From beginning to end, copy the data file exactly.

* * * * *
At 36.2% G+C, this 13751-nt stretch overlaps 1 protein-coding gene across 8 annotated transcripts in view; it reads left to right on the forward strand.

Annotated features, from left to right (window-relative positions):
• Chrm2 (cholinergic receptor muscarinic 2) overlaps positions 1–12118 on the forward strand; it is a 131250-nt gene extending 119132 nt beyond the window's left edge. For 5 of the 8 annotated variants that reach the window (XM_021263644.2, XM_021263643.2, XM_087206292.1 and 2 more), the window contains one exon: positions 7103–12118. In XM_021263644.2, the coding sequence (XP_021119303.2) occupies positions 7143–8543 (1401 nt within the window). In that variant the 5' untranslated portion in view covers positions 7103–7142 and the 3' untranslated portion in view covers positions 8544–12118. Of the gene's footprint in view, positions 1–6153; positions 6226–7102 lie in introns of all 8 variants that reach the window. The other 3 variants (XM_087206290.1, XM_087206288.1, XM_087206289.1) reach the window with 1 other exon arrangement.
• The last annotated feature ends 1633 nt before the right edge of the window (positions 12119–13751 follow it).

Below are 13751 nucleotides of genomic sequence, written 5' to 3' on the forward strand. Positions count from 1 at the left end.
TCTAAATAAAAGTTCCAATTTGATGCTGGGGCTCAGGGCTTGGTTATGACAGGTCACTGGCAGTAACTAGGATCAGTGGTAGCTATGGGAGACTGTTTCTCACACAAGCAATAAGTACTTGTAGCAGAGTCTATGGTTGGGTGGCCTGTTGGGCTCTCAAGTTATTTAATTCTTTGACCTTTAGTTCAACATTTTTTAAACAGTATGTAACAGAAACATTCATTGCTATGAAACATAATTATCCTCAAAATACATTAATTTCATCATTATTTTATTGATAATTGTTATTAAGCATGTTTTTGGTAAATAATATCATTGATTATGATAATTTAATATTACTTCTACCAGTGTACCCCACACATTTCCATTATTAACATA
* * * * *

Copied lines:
At 36.2% G+C, this 13751-nt stretch overlaps 1 protein-coding gene across 8 annotated transcripts in view; it reads left to right on the forward strand.

Annotated features, from left to right (window-relative positions):
• Chrm2 (cholinergic receptor muscarinic 2) overlaps positions 1–12118 on the forward strand; it is a 131250-nt gene extending 119132 nt beyond the window's left edge. For 5 of the 8 annotated variants that reach the window (XM_021263644.2, XM_021263643.2, XM_087206292.1 and 2 more), the window contains one exon: positions 7103–12118. In XM_021263644.2, the coding sequence (XP_021119303.2) occupies positions 7143–8543 (1401 nt within the window). In that variant the 5' untranslated portion in view covers positions 7103–7142 and the 3' untranslated portion in view covers positions 8544–12118. Of the gene's footprint in view, positions 1–6153; positions 6226–7102 lie in introns of all 8 variants that reach the window. The other 3 variants (XM_087206290.1, XM_087206288.1, XM_087206289.1) reach the window with 1 other exon arrangement.
• The last annotated feature ends 1633 nt before the right edge of the window (positions 12119–13751 follow it).

Below are 13751 nucleotides of genomic sequence, written 5' to 3' on the forward strand. Positions count from 1 at the left end.
TCTAAATAAAAGTTCCAATTTGATGCTGGGGCTCAGGGCTTGGTTATGACAGGTCACTGGCAGTAACTAGGATCAGTGGTAGCTATGGGAGACTGTTTCTCACACAAGCAATAAGTACTTGTAGCAGAGTCTATGGTTGGGTGGCCTGTTGGGCTCTCAAGTTATTTAATTCTTTGACCTTTAGTTCAACATTTTTTAAACAGTATGTAACAGAAACATTCATTGCTATGAAACATAATTATCCTCAAAATACATTAATTTCATCATTATTTTATTGATAATTGTTATTAAGCATGTTTTTGGTAAATAATATCATTGATTATGATAATTTAATATTACTTCTACCAGTGTACCCCACACATTTCCATTATTAACATA